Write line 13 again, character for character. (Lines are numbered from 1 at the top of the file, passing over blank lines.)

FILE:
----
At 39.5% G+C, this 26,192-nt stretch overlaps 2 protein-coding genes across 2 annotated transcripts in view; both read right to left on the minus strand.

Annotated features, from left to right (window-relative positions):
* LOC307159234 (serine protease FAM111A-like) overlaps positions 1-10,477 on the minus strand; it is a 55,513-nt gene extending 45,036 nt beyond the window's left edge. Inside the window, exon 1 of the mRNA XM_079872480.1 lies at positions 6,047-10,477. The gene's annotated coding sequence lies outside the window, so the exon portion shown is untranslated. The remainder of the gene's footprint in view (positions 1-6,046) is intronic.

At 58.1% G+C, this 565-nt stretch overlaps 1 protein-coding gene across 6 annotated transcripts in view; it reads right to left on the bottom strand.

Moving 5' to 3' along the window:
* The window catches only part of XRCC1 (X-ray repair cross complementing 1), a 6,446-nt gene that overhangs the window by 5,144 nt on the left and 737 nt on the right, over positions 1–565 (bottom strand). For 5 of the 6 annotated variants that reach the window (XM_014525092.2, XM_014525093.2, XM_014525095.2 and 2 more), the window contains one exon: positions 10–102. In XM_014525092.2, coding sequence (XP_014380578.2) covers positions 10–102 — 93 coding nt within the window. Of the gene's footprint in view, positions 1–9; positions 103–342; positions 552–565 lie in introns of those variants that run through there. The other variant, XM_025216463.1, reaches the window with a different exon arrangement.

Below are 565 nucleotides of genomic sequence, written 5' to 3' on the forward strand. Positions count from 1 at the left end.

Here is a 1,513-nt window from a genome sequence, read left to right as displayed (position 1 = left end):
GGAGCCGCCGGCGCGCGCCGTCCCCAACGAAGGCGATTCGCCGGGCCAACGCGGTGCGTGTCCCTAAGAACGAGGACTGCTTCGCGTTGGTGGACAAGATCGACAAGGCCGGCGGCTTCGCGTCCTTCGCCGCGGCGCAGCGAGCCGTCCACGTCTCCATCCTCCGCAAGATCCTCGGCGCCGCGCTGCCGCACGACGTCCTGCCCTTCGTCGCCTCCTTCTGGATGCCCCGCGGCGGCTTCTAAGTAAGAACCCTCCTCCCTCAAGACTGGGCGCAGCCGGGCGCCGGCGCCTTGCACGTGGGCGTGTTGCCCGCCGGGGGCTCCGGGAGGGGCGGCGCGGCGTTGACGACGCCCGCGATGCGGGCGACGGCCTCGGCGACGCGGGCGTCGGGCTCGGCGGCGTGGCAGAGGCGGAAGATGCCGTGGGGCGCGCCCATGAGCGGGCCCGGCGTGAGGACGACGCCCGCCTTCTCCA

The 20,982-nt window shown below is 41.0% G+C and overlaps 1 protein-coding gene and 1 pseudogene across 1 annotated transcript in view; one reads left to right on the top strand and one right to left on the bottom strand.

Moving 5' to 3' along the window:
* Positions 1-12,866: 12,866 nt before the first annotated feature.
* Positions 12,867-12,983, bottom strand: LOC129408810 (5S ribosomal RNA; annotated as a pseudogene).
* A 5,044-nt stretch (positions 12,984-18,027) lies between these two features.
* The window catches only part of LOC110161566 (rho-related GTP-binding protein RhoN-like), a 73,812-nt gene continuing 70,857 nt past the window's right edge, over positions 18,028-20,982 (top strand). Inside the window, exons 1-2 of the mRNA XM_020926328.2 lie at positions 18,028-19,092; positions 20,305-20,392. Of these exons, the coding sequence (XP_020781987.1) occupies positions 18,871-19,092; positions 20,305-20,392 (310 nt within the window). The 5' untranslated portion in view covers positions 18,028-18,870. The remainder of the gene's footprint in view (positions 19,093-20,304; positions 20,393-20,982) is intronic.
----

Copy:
* Positions 12,867-12,983, bottom strand: LOC129408810 (5S ribosomal RNA; annotated as a pseudogene).